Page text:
In the aftermath of Uri and the surgical strikes, atavistic calls for revenge blurred the focus on terrorism as the enemy of peace and development, as well as efforts to seek a settlement of outstanding issues with Pakistan through dialogue.
“Those with the most extensive and strongest communication bridges will command power in the global communication era’’ – R.S. Zaharna
Twenty-first century statecraft, they say, is about “smart power”, the effective leveraging of both hard and soft power. When it comes to India’s handling of the surgical strikes across the Line of Control (LoC) in Jammu and Kashmir, it would be fair to say that the government has exercised its power smartly. Through the strikes, the government managed to foil an impending attack by militants based in Pakistan-occupied territory near the LoC. This was a calibrated and surgically precise operation that was not intended to escalate bilateral tensions. The dissemination of information on the strikes, which was prompt and measured, demonstrated the well-coordinated efforts of the diplomatic and defence establishments. Also worth noting is the palpable empathy with which the transnational public sphere has responded to India’s case against terrorism exported from Pakistan.
Leaving aside India’s soft power advantages and its hard power – both military and economic – which is poised to increase exponentially if it maintains its present trajectory, let us examine the concept of strategic communication within India’s policy structure. Strategic communication embodies the confluence of policy goals, effective persuasion and power – political, military and economic. It embodies advanced planning and involves what is termed the ‘purposeful use of communication’ to fulfil the mission of the concerned organisation. In the case of a country’s government, this mode of communication helps keep the national focus on the goals of national advancement, maintaining law and order, vigilant defence of borders and homeland security, sustainable development, faster economic growth and amity between diverse ethnic and religious groups in a globally connected world. Its message is simple, consistent and also has a compelling storyline. This message is not a one-time dissemination done in the form of statements or press releases; instead, it has to be an interactive one – executed through communicating in real time and by responding to various players and audiences at home and abroad. As experts have noted, strategic communication is about building extensive interactive networks on various communication platforms and not just being the one that commands the most amount of information on a given situation.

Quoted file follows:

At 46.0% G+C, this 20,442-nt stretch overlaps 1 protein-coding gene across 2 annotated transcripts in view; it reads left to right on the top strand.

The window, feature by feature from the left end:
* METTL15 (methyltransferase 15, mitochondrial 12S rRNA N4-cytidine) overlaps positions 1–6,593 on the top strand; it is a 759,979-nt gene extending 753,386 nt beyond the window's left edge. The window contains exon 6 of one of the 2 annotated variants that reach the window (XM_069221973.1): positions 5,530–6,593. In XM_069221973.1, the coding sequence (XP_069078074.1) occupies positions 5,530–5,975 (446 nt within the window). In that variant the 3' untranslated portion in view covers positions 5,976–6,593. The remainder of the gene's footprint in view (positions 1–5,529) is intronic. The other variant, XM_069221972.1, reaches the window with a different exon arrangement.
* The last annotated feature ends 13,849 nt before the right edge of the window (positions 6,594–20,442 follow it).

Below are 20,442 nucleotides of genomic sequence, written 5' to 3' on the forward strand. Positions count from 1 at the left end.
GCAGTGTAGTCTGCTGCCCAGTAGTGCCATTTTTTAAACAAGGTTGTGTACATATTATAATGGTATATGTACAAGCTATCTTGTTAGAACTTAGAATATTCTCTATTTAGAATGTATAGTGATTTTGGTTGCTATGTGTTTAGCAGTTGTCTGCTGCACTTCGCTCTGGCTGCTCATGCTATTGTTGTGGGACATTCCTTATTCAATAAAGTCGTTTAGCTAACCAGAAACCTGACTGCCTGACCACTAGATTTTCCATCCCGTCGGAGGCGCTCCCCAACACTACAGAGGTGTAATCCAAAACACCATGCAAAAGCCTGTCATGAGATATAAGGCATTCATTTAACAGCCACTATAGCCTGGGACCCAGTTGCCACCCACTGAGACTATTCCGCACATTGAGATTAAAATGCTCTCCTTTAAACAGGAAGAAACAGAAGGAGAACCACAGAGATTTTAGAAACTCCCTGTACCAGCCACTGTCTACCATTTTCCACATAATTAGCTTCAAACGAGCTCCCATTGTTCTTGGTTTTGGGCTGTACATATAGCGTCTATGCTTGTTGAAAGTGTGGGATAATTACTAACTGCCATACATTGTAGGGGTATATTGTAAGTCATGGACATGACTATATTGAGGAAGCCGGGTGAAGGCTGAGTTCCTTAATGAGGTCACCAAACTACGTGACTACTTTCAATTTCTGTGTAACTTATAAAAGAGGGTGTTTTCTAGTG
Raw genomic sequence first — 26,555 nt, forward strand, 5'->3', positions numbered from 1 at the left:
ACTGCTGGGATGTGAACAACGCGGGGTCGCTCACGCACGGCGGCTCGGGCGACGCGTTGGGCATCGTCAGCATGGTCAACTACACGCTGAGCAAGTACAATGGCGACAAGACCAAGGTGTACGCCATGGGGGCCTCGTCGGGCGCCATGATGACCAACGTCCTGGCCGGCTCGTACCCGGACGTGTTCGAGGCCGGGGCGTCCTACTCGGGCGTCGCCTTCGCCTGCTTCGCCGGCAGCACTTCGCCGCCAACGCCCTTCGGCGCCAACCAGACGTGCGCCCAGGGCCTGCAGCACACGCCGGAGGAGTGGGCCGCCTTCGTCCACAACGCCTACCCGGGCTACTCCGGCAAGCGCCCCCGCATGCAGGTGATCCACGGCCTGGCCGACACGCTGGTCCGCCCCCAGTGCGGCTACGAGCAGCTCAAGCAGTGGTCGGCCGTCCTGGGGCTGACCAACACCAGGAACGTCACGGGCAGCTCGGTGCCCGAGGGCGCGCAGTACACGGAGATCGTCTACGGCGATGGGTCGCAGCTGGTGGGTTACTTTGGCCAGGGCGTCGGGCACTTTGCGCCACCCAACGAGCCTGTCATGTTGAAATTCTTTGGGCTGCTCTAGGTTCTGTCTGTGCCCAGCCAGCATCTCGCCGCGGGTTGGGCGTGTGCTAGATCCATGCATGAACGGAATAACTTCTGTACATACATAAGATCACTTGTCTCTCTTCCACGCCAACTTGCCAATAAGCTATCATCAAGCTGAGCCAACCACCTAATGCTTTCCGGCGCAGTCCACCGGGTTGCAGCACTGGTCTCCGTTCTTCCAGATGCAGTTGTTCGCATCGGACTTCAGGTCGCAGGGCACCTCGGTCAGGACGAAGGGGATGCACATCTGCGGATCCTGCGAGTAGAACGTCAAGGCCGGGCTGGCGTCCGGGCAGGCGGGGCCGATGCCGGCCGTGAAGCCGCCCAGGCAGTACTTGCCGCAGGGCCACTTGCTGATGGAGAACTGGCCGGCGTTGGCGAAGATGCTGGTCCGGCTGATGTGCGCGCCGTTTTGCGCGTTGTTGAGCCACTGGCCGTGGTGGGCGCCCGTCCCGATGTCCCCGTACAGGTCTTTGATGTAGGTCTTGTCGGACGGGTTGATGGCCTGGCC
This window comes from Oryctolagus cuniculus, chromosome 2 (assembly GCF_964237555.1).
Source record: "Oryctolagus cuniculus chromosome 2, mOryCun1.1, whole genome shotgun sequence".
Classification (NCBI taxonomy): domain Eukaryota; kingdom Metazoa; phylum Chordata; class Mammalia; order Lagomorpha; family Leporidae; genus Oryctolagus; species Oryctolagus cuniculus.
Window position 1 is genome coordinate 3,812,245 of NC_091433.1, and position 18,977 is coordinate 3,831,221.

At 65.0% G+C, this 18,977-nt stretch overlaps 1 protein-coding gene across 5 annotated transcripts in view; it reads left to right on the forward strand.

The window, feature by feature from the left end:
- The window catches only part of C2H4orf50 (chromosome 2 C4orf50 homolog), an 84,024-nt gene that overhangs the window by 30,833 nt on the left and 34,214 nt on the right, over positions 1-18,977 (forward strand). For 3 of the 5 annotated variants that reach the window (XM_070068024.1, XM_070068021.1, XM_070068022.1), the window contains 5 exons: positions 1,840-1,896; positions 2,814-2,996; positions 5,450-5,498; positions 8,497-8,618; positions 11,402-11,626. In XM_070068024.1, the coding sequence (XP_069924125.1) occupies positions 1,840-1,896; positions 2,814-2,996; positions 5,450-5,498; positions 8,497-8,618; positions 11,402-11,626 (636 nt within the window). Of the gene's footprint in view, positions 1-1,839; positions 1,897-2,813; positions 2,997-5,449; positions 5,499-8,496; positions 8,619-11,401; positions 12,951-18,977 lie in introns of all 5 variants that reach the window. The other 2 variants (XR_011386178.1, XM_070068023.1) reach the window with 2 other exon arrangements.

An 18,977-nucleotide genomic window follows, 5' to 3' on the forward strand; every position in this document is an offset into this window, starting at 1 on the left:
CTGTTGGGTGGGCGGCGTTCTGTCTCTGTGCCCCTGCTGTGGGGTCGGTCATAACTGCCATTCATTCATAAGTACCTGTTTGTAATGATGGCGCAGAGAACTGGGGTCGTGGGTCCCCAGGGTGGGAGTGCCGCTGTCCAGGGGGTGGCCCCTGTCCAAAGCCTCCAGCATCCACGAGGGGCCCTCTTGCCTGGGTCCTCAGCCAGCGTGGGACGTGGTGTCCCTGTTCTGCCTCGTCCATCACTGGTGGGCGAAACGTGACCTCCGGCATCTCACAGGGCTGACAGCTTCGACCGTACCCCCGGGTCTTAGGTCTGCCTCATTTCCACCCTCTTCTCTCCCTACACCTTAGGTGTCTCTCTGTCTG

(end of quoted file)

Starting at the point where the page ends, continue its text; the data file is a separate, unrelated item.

Given the long-drawn, bitter and indecisively confrontational relationship shared between India and Pakistan, it is important that we triangulate the right measurements between diplomacy, defence and public outreach. Diplomacy, the first of these elements must serve the purpose of the second – defence – as well as the larger national mission of peaceful development. It must be imbued with passion and a sense of political purpose. It should not detract from the basic, long-term goals of the nation or seek short-term gratification. These long-term goals are securing the national interest in consonance with strategic goals in security and defence, ensuring transnational support for India’s case on various global issues, raising the country’s profile in the Indo-Pacific world, building a South Asian commons, even without Pakistan if need be, catalysing the flow of foreign investment and technologies for the growth of key industries, but overall, using tools of powerful and convincing persuasion to build confidence in the idea and the practice of Indian nationhood. Public diplomacy must target an audience wider and larger than the immediate national echo chamber. In the case of India-Pakistan relations, our public diplomacy must target audiences in the region, particularly in Pakistan and beyond.
Combating terrorism, a “message with no words”
In a May 1997 interview with CNN, Osama bin Laden described terrorism as a “message with no words”. Terrorism’s message has a consistency and a purpose that negates dialogue, discussion or debate on solving problems peacefully and through negotiation. Its target is not only to kill and terrorise but also to disrupt communication networks and generate disorientation. Governments engaged in a war against terror must anticipate this. Countering terror and its wordless message must involve, in addition to targeted kinetic action, well-modulated plans of negating terrorism’s ideology by working through various channels. These channels include the use of the world wide web, social media platforms, press and television channels, spokespersons – governmental and non-governmental – to refute terrorist propaganda, instil confidence in the public about government actions against terrorism and expose the illegitimacy of those who support and sponsor terrorist groups.
The media cannot arbitrarily outsource this process to itself. The jingoistic responses to the Uri attack and surgical strikes from certain sections of the media showed little evidence of an underlying core of strategic communication that involved the government in the dissemination of these messages. Atavistic calls for revenge and an eye-for-an-eye rhetoric – sounding chaotic and incoherent – blurred the focus on terrorism as the enemy of peace and development, as well as efforts to seek a settlement of outstanding issues with Pakistan through dialogue. The feelings of an outraged national audience may have been assuaged, but what about the rest of the region? Diplomacy’s purpose of influencing opinions beyond Indian shores was overtaken by hysterical displays of patriotic nationalism aimed at Indian viewers, listeners and other participants on various media platforms. Can this instil global confidence in India’s stated desire to be a real power on the global stage?